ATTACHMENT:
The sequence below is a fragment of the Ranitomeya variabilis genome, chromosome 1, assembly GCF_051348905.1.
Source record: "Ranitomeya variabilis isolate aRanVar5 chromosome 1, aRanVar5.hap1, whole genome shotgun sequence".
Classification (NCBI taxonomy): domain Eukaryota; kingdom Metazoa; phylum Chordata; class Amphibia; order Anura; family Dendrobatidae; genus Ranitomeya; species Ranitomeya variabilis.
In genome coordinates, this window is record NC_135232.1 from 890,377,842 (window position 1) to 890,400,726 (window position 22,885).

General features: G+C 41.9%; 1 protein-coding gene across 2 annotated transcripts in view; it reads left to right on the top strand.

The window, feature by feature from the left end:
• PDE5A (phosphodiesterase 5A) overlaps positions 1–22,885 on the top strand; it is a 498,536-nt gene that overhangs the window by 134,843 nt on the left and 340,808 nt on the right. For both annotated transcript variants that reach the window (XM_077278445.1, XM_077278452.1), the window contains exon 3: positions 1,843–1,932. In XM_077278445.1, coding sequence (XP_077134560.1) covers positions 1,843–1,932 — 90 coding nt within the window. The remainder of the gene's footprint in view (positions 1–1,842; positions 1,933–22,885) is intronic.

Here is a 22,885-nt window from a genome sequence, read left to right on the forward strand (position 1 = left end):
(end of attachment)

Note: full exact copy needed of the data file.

The sequence below is a fragment of the Ranitomeya variabilis genome, chromosome 1, assembly GCF_051348905.1.
Source record: "Ranitomeya variabilis isolate aRanVar5 chromosome 1, aRanVar5.hap1, whole genome shotgun sequence".
Classification (NCBI taxonomy): domain Eukaryota; kingdom Metazoa; phylum Chordata; class Amphibia; order Anura; family Dendrobatidae; genus Ranitomeya; species Ranitomeya variabilis.
In genome coordinates, this window is record NC_135232.1 from 890,377,842 (window position 1) to 890,400,726 (window position 22,885).

General features: G+C 41.9%; 1 protein-coding gene across 2 annotated transcripts in view; it reads left to right on the top strand.

The window, feature by feature from the left end:
• PDE5A (phosphodiesterase 5A) overlaps positions 1–22,885 on the top strand; it is a 498,536-nt gene that overhangs the window by 134,843 nt on the left and 340,808 nt on the right. For both annotated transcript variants that reach the window (XM_077278445.1, XM_077278452.1), the window contains exon 3: positions 1,843–1,932. In XM_077278445.1, coding sequence (XP_077134560.1) covers positions 1,843–1,932 — 90 coding nt within the window. The remainder of the gene's footprint in view (positions 1–1,842; positions 1,933–22,885) is intronic.

Here is a 22,885-nt window from a genome sequence, read left to right on the forward strand (position 1 = left end):